The next day I located a bike dealer and went there for help. They only dealt with small bikes, but the young mechanic knew his stuff. He quickly identified the problem as one of the cdi units. The whole rest of the day was spent waiting for a guy to go to the next city and bring one back. About 5.30 he appeared and it was fitted. Success. The whole experience cost about 25 dollars. After a second night in that town, I was away again, headed for Hermosillo.



Wouldn't you know it, about halfway, I noticed that the amp meter was dropping. Not daring to stop I kept the revs up and made it to a hotel in the city. Actually, another No tell Motel. This one was brand new though, and absolutely beautiful.  For 20 dollars a night I got a huge room with private parking behind my own electric garage door.
Next day I located Honda Moto Fuerza in the city on google maps. After a lot of sweat and cursing (have you tried pushing a Goldwing up an incline and then trying to bump start it. Failing a couple of times, by the way.

Well, I managed to finally get going, and keep her going until I found the shop. Amazing, it's a proper bike shop...big bikes, I even found an old Goldwing in the back!
The owner spoke good English and I can't praise or thank him and his guys enough. They were on the case straight away, even though I turned up unannounced. They thought at first it was the stator that had failed. I groaned ... engine out, weeks waiting for the new part from the US. But then the tried a cannibalised rectifier from a quad, and hey presto, it worked!

Mechanic at Honda Moto Fuerza
Mechanic at Honda Moto Fuerza


Meanwhile I had been talking to the shop owner. Turned out he was keen to buy Goldie. My plan was that I would get back to the states, then sell Goldie to fund my return to Europe (yes, I was that broke). Selling here would save me a lot of time and hassle, and probably net me as much cash anyway. It was agreed that I would ride to the border and officially export Goldie out of Mexico,  then hand her over to the shop owners import agent, to properly import her back in, and then deliver her to the shop.  This agent handles bikes and parts for the shop all the time.

I spent another night in my Motel, then the next day, knowing it would be my last ride on Goldie, I headed for the border. Of course Goldie ran beautifully, and was a delight the whole way. The deal was done, and the agent dropped me at the border crossing. Two hours later I was in an Airbnb in Tucson looking for a flight back to Germany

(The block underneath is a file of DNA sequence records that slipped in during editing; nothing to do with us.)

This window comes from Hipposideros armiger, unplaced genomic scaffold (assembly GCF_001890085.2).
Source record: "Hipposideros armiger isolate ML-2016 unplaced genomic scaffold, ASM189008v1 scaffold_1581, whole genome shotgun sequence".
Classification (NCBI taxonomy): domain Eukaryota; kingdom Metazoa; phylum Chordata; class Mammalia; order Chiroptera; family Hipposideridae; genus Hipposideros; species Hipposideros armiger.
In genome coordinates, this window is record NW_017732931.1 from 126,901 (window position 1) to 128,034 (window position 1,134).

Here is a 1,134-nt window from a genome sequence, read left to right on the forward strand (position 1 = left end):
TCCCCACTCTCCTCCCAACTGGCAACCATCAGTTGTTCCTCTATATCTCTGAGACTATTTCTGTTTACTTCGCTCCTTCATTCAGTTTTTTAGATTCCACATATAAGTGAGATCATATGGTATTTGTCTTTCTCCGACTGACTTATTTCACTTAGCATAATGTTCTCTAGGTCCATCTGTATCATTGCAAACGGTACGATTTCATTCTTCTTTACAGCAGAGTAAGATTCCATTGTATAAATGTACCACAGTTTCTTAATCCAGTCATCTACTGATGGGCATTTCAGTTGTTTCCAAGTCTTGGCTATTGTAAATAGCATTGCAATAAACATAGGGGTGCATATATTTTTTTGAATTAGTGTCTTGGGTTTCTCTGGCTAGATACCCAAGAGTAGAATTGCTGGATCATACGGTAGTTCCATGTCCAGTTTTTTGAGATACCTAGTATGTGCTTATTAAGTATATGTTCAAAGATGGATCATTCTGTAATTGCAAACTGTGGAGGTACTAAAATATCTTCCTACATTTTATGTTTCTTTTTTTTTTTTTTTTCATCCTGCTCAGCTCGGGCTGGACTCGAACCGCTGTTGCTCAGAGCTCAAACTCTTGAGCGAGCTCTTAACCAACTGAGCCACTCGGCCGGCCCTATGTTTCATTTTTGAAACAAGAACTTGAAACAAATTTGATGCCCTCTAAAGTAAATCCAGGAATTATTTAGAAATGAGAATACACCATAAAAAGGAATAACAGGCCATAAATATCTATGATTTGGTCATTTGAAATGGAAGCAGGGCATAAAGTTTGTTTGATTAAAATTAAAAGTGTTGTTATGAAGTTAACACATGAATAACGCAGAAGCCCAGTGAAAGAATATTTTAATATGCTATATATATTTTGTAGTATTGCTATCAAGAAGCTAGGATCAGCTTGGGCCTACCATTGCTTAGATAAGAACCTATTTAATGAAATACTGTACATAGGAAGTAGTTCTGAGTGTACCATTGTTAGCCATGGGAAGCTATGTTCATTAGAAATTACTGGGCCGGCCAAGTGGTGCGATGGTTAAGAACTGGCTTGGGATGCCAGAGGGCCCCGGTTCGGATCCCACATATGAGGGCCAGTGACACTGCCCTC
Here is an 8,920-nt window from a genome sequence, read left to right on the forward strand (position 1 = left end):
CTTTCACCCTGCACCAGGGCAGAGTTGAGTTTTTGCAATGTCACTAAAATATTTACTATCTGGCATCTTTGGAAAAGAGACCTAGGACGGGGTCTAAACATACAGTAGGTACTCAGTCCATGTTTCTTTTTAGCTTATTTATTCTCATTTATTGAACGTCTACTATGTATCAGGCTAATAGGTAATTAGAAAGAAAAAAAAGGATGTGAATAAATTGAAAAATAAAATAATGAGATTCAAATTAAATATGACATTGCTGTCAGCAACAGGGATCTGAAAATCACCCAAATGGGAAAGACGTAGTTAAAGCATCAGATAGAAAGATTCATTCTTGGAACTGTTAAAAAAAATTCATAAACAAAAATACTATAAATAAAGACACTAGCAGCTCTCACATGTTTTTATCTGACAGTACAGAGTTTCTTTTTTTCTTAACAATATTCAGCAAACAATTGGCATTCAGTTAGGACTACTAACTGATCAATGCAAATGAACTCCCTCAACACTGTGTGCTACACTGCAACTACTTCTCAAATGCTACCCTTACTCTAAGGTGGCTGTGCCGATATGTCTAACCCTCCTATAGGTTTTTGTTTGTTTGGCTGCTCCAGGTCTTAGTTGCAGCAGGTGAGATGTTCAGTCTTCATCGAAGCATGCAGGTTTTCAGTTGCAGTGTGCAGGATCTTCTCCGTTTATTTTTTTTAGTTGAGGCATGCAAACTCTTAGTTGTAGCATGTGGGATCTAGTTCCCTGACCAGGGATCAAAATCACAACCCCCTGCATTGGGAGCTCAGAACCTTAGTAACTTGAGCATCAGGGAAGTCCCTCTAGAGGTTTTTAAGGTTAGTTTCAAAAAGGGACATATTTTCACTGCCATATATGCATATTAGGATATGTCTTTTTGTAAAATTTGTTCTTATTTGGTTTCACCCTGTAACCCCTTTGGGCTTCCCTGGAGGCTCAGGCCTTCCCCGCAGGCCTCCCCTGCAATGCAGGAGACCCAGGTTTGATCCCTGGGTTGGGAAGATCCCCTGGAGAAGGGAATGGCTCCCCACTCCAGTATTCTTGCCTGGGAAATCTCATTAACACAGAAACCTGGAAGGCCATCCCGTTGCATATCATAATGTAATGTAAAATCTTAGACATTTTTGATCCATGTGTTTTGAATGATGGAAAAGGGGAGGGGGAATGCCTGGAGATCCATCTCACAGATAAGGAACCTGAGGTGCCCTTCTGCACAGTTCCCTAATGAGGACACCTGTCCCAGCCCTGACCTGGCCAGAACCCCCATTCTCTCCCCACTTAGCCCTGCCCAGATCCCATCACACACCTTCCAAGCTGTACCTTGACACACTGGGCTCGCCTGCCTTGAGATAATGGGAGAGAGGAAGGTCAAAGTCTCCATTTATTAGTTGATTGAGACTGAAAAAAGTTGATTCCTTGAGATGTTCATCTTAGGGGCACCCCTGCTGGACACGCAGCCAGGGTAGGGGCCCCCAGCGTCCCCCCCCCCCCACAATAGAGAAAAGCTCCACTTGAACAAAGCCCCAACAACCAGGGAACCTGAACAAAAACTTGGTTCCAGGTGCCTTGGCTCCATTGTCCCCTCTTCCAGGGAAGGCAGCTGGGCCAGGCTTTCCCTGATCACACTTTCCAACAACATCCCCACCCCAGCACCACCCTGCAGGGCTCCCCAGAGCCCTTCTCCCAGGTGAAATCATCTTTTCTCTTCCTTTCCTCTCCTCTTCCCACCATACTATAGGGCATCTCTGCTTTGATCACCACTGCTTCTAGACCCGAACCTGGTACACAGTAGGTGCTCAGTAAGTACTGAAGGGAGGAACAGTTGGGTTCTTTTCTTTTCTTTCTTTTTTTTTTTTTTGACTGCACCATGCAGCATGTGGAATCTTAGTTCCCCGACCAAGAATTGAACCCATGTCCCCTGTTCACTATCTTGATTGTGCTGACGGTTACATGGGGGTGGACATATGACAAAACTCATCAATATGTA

It felt awful leaving my Goldie behind. I wish I could have kept her and restored her, but at least I know she went to someone who can care for her better than I could, and who meant to keep her as his own ride.

I was back in Germany last year, and am now in England. I am the happy owner of a Honda Transalp 600 V, made in 1988, a lovely bike, better suited to this area. I will never forget my Goldie though, and still enjoy reading the Goldwing Docs  newsletter.
Katja and I are still friends, though it didn't work out for her with that guy and she's now seeing someone else. That's ok, I wish her well. I'm single, and have a job at Dominos Pizza, mainly deliveries, on a Honda Vision 110 scooter. How the mighty fall! But actually it's a blast!
Thanks for reading.

Rob
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Last view of Goldie
Last view of Goldie

If you reach the age of fifty years and you have not yet grown up, you don't have to. :lol:

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AZgl1800
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Re: USA, Mexico, Guatemalaand Belize Part 10.

Post by AZgl1800 » Sun Jul 01, 2018 9:08 am

Enjoyed your ride report Rob...

Life does meat out it changes and sometimes we don't like the way they went, but we have to adjust and move on.

I'm sure that Goldie is going to have a nice life now, and be well maintained.

Things for you will be looking up, there is always "another skirt" so beware :lol:


~John